But I believe we can get over it. Imagine a program in which the "taste for change" is shared by both demand and supply. We might, for instance, develop a public service campaign to raise awareness in the population about the adaptability of taste buds, about that two-week-high hill of taste habituation, and about the need to give new and better-for-you products a trial period of a couple of weeks before reaching a verdict.
This campaign could, in theory, be timed to anticipate a whole new crop of better-for-you products released by major food companies -- just like movie trailers are released to build the buzz for a new movie. If you've seen a trailer and think you are going to love a movie, you don't walk out if the first few minutes happen to be slow going. You have expectations, and you give them a chance. By the end, you may well wind up loving the film. Could we perhaps cultivate the same "give it a reasonable chance" attitude about new and better-for-us foods?
Ideally, these products would be subjected to an objective measure of nutritional quality in the R&D phase so we could all be confident they are TRULY better for us, and not merely depend on the company saying so.
If we prime the public reception for such products, perhaps we would see robust sales when they are introduced. If people know to hang in there for a couple of weeks, they could adjust to the new formulations and actually learn to prefer them.
And if better-for-you products come to be preferred, it would encourage food companies to produce more of them -- and less of the alternative. Of course we are naturally, genetically adapted to like sweet -- along with salt, fat, calories, and variety. Predilections for all of these favored survival during the long sweep of human history before the advent of agriculture, and for some time afterward.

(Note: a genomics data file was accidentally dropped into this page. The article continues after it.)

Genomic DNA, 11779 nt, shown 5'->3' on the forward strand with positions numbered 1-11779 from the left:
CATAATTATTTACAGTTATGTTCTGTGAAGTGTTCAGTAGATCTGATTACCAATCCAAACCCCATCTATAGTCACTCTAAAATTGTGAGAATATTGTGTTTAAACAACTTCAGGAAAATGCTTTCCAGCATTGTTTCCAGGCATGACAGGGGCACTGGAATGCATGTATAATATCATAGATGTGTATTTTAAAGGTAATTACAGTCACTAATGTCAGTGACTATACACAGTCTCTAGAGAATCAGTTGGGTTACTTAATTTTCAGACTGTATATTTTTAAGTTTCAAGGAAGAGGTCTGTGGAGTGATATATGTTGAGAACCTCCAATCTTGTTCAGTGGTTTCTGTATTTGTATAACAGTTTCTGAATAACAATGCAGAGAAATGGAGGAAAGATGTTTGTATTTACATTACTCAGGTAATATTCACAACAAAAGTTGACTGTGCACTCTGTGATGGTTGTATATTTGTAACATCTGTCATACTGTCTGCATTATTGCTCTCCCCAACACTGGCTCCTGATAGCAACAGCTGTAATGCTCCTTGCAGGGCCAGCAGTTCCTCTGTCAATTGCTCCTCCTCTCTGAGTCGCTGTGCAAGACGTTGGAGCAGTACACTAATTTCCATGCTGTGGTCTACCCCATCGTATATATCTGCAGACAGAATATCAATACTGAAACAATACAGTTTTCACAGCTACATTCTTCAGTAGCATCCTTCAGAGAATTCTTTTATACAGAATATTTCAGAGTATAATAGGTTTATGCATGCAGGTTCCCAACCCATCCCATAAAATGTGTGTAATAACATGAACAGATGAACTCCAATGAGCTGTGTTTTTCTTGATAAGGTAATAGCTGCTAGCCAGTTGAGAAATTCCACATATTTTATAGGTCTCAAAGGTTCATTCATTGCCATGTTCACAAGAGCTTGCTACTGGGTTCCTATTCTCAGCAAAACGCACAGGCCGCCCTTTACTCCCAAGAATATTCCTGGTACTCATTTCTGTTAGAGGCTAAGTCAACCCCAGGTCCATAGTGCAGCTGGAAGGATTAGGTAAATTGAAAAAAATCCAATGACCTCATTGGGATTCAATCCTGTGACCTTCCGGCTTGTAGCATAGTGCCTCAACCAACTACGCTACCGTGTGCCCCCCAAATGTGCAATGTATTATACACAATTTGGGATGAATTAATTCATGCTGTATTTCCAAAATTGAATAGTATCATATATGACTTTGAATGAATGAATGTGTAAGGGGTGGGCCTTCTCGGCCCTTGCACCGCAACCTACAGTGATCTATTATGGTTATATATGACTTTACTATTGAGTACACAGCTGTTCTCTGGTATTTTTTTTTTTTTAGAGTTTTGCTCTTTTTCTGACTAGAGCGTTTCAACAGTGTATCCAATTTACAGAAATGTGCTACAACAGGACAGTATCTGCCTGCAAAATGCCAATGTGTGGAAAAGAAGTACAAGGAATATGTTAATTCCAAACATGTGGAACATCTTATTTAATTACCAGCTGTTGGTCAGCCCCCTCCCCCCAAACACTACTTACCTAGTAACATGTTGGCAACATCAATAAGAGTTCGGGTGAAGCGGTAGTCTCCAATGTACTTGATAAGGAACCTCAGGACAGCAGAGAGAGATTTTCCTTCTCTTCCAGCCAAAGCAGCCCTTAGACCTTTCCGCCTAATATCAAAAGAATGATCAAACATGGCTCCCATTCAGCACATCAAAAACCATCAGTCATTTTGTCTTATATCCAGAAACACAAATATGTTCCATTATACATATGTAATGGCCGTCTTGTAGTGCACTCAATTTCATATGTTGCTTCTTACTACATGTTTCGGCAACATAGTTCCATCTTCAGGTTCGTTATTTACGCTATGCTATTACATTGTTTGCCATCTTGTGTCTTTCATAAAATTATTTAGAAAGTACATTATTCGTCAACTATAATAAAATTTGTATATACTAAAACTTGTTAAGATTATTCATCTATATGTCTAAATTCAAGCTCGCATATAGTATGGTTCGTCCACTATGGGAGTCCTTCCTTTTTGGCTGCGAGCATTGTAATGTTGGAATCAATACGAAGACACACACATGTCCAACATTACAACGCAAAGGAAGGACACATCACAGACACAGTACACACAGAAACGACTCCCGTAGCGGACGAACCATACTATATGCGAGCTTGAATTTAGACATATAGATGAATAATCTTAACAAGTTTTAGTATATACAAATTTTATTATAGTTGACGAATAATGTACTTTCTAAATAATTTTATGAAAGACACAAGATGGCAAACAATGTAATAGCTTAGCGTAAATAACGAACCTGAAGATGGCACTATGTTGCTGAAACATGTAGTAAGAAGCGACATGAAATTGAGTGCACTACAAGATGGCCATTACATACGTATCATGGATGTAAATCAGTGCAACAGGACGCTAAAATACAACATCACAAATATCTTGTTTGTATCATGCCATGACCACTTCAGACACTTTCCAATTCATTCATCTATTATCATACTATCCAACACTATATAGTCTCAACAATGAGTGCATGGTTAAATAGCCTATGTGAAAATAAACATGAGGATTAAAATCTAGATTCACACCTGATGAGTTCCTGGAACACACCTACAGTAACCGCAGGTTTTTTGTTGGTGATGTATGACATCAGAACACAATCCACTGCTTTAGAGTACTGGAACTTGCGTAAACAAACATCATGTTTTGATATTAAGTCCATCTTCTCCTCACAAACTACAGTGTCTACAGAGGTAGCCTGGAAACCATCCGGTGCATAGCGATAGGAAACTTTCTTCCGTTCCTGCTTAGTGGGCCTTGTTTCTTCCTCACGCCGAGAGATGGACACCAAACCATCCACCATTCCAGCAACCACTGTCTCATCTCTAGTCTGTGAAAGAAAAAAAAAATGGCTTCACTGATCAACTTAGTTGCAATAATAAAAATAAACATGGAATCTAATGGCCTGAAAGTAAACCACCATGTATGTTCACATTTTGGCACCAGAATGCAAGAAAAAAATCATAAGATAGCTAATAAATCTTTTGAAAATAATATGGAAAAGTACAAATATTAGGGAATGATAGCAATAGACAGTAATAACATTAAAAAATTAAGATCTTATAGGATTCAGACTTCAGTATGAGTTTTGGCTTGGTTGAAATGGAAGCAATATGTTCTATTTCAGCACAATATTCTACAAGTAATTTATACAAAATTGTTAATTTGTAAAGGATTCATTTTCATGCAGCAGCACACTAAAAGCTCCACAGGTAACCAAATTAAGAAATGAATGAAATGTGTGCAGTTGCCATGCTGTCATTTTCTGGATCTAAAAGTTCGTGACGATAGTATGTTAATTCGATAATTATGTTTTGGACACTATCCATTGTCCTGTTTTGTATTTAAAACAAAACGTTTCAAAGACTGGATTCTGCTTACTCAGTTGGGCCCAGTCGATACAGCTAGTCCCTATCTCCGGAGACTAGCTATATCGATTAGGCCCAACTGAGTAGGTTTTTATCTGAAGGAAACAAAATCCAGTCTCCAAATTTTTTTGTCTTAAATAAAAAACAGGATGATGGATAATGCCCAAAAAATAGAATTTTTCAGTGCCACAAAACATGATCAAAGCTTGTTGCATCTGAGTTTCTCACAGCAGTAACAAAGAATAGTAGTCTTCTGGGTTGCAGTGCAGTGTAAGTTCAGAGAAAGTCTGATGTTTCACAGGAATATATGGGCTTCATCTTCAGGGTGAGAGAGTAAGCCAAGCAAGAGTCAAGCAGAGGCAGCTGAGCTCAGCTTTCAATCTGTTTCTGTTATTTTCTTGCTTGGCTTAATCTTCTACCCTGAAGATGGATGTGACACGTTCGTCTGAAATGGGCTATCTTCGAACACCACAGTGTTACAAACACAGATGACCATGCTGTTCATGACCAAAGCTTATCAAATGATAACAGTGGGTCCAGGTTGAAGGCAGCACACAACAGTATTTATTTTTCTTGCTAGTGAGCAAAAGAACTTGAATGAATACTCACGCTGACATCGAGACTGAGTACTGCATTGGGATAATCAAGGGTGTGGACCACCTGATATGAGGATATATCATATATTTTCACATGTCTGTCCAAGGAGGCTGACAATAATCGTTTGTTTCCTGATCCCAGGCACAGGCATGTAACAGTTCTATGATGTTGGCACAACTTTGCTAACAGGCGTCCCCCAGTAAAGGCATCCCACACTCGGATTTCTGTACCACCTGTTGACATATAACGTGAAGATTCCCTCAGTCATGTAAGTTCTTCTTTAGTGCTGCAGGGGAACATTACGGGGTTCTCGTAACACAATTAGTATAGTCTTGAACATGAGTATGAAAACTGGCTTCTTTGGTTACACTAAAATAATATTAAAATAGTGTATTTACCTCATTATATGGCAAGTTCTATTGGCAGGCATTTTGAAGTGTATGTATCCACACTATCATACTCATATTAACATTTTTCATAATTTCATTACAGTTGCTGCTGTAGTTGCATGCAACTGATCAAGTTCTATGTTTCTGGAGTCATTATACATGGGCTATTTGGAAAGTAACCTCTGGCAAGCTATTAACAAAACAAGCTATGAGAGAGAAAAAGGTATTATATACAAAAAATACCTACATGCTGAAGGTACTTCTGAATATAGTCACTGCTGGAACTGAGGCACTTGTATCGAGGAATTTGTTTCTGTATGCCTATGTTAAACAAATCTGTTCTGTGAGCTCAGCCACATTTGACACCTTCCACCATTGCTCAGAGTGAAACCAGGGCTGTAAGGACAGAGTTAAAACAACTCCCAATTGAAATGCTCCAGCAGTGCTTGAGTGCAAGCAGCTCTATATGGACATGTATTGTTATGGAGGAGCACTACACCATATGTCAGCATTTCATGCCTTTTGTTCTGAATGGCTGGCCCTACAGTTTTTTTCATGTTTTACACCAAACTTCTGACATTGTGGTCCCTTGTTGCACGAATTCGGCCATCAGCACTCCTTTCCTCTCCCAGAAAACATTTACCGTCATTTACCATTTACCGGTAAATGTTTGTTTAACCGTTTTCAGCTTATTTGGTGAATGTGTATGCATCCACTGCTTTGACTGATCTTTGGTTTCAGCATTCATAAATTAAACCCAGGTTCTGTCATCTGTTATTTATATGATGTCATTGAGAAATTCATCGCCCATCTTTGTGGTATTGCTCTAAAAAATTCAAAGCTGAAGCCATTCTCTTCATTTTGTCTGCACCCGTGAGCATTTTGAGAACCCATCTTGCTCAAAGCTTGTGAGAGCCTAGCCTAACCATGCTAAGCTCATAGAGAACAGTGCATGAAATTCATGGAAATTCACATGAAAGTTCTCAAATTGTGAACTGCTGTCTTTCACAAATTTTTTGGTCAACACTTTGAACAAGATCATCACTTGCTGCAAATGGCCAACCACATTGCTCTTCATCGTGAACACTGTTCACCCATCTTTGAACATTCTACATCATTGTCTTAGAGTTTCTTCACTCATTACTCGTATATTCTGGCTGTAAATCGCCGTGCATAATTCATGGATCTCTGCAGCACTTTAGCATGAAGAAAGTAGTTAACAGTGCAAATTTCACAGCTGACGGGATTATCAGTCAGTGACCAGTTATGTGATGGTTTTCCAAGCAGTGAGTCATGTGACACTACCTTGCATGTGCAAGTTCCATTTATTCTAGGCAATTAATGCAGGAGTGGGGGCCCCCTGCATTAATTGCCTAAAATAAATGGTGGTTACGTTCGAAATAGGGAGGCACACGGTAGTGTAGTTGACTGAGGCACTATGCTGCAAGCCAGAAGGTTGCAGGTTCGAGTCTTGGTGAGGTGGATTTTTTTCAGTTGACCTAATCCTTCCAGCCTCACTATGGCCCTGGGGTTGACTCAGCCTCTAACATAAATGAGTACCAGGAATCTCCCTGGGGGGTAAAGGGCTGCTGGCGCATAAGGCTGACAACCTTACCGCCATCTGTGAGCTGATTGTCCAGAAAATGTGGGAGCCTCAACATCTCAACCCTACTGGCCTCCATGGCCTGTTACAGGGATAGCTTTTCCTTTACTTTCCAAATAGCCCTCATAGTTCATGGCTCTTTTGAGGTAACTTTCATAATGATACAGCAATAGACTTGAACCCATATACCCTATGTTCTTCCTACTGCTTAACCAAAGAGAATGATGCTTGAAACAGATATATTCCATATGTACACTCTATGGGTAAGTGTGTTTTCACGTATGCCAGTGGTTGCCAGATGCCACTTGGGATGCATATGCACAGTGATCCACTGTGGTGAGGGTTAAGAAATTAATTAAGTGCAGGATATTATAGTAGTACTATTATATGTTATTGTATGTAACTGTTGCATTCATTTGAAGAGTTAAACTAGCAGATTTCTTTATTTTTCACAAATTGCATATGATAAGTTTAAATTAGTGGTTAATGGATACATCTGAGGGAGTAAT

Human babies are born with a preference for sweet, and it's a good thing. They might otherwise turn up their tiny noses at the first, critical, life-sustaining substance: mother's milk, sweetened with lactose.
And that preference for sweet is preserved into adulthood -- because it leads away from poisons, which tend to be bitter, and toward the quickly available energy in honey and wild fruits. Our Stone Age ancestors who didn't like sweet might forego such sustenance, making them less likely to survive and reproduce. And let's face it: People who don't survive to reproduce make very poor ancestors!
But this is just our nature -- it ignores the power of nurture! Richard Dawkins, arguably the most influential evolutionary biologist since Darwin, argues brilliantly at the close of his seminal book The Selfish Gene that unthinking genes got us here -- but they do not control our destiny! Units of cultural transmission -- units of choice -- called memes can carry the day.
We can make health a prevailing cultural meme by replacing our unconscious adaptations with conscious choices. It's true, we are adapted to like sweet. But we are also adapted to be terrestrial -- yet can learn to swim, and to hold our breath under water. We are adapted to ambulate -- but can learn to ride a bike. Both require skills we can, by choice, obtain.
We can choose what we chew -- and swallow -- as well! We can replace the thoughtlessness of genes with the thoughtfulness of memes. We can make health a meme. But only by choice!
The current impasse -- junky foods feeding junk-loving palates -- was engineered, and can be reverse-engineered. The hill is not all that high, and the prize on the other side is truly great.
We can get there from here, but only if we acknowledge the interdependence of supply and demand, and share a taste for change.
Dr. David L. Katz; www.davidkatzmd.com
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David Katz, M.D.: Soda, Supply, and Demand: Can We Share a Taste for Change?